Mr. Porter said, the gentleman from Montgomery had offered to the Convention a whole Constitution, which was printed, while what he (Mr. P.) had offered, was comparatively short.

Mr. STEKIGERE hoped the gentleman from Northampton would move for a select committee, and to enable him to do so, he would withdraw his motion.

Mr. PORTER Moved a reference of the resolution to a select committee. The PRESIDENT decided the motion to be out of order.

Mr. MEREDITH; On the second reading, the gentleman from Northampton would have an opportunity to make his propositions and amendments.

Mr. PORTER acquiesced in this suggestion.

Mr. FORWARD saw no reason why the resolution should not be printed. He wished to have an opportunity to examine the proposition.

Mr. Brown, of Philadelphia, said he would not make any particular objection to the printing, although it was printing the same thing over again. But, if gentlemen were to bring in Constitutions in this way, and have them printed, he would himself bring a whole Constitution before the Convention to-morrow.

Mr. OVERFIELD, of Monroe, submited the following resolution: “Resolved, Tha: this Convention adjourn on the 14th of July, to meet again on the 16th day of October next, in this place”.

The resolution being taken up for consideration, and the question being on the second reading,

Mr. Doran asked for the yeas and nays on this question, and they were ordered.

The question was then taken on the second reading of the resolution, and decided in the affirmative, as follows, viz:

YEAS-Messrs. Agnew, Baldwin, Barclay, Barndollar, Brown, of Philadelphia, Carey, Chambers, Chandler, of Chester, Chauncey, Clark, of Dauphin, Cleavinger, Cline, Crum, Cummin, Curll, Darlington, Denny, Dickerson, Dillinger, Dunlop, Forward, Foulkrod, Fry, Fuller, Gamble, Gearhart, Grenell, Hastings, ITenderson, of Allegheny, Henderson, of Dauphin, Hopkinson, Houpt, Hyde, Jenks, Kennedy, Konigmacher, Krebs, Maclay, Mann, Martin, M'Call, M’Dowell, Meredith, Overfield, Pennypacker, Pollock, Porter, of Nothampton, Riter, Rogers, Russell, Saeger, Scott, Sellers, Serrill, Scheetz, Sill, Smith, Snively, Stevens, Swetland, Taggart, Thomas, Todd, Sergeant, President-64.

Nays_Messrs. Bayne, Bonham, Brown, of Northampton, Butler, Clarke, of Beaver, Clarke, of Indiana, Cochran, Crain, Darrah, Donnell, Doran, Earle, Farrelly, Fleming, Gilmore, Hayhurst, Helfenstein, Hiester, Keim, Kerr, M'Sherry, Merkel, Miller, Montgomery, Myers, Nevin, Purviance, Read, Ritter, Shellito, Smyth, Sterigere, Stickel, Young -34. The resolution was then read a second time.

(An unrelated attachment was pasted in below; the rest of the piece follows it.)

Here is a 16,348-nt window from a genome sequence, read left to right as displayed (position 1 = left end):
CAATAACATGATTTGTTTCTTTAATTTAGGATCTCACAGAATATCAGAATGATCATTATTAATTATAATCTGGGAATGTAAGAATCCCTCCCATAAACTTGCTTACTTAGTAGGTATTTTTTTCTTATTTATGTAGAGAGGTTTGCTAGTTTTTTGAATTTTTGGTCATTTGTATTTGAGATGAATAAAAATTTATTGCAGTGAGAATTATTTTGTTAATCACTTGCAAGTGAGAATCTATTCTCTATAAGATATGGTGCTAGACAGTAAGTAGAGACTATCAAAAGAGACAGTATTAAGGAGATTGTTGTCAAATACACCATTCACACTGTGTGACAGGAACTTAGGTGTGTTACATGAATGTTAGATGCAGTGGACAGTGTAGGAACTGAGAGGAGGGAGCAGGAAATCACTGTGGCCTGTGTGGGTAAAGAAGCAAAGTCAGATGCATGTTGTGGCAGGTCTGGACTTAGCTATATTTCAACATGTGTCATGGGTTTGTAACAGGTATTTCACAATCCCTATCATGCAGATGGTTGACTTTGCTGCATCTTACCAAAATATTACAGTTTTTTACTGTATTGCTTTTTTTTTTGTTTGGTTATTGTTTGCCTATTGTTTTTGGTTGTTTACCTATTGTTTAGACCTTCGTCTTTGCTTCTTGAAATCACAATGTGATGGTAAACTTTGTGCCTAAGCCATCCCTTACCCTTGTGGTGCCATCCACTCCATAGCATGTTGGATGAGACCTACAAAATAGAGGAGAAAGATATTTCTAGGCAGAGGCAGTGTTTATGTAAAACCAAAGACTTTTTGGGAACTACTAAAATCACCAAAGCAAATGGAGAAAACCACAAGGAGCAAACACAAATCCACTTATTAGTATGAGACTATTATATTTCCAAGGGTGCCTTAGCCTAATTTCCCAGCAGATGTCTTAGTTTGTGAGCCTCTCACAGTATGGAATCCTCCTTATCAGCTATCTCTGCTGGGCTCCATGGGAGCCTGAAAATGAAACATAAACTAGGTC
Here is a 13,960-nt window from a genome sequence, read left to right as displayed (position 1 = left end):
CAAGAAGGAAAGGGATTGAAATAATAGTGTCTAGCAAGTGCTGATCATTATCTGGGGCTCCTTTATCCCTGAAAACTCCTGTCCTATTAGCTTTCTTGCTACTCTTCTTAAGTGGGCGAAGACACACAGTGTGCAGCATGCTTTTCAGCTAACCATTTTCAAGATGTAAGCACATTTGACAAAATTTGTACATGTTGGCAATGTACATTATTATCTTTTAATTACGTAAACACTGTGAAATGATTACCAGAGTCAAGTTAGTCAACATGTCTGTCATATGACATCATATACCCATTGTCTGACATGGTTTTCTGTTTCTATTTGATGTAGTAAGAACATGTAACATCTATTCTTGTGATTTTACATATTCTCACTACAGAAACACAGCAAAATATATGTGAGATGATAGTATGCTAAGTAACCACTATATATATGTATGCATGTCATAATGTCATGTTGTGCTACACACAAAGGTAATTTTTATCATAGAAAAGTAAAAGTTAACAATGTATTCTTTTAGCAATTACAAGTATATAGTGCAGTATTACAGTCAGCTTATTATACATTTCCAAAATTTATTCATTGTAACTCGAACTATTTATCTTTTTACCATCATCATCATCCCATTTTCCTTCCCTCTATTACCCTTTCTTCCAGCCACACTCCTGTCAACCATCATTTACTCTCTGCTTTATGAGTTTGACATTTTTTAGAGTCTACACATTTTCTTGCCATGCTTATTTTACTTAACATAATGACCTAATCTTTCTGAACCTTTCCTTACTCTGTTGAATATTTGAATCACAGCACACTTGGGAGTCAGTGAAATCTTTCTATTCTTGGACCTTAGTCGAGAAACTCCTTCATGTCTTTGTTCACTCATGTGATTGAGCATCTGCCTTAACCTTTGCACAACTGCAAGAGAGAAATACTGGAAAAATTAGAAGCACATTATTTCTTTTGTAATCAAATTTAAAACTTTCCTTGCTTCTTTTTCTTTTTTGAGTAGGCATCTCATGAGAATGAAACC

Mr. HIESTER, of Lancaster, moved to amend the resolution by striking out all after the word “resolved", and inserting as follows: "That when the Convention adjourns, it adjourn to meet at 9 o'clock on Wednesday

Mr. HIESTER called for the yeas and nays on his motion, and they were ordered.

The question was taken on the amendment of Mr. HIESTER, and decided in the negative, by the following vote, viz;

YEAS—Messrs. Agnew, Bayne, Brown, of Northampton, Butler, Clarke, of Beaver, Clarke, of Indiana, Cummin, Darrah, Donnell, Doran, Earle, Fleming, Gamble, Hayhurst, Helffenstein, Hiester, Keim, Konigmacher, Myers, Read, Ritter, Shellito, Smyth, Sterigere, Stickel-25.

Nays-Messrs. Baldwin, Barclay, Barndollar, Bonham, Brown, of Philadelphia, Carey, Chambers, Chandler, of Chester, Chauncy, Clark, of Dauphin, Cleavinger, Cline, Cochran, Crain, Crum, Curll, Darlington, Denny, Dickerson, Dillinger, Dunlop, Farrelly, Forward, Foulkrod, Fry, Fuller, Gearhart, Gilmore, Grenell, Hastings, Henderson, of Allegheny, Hopkinson, Houpt, Hyde, Jenks, Kennedy, Kerr, Krebs, Maclay, Mann, M'Call, M’Dowell

, M’Sherry, Meredith, Merkel, Miller, Montgomery, Nevin, Overfield, Pennypacker, Pollock, Porter, of Northampton, Purviance, Riter, Rogers, Russell, Saeger, Scott, Sellers, Serrill, Scheetz, Sill, Smith, Snively, Stevens, Swetland, Taggart Thomas, Todd, Weidman, Sergeant, President69.

Mr. STEVENS, of Adams, moved to amend the resolution, by striking out the word “fourteenth”, and inserting the word “ fifteenth”, and striking out the words “ sixteenth of October”, and inserting in lieu thereof, the words “twenty-fourth of July”.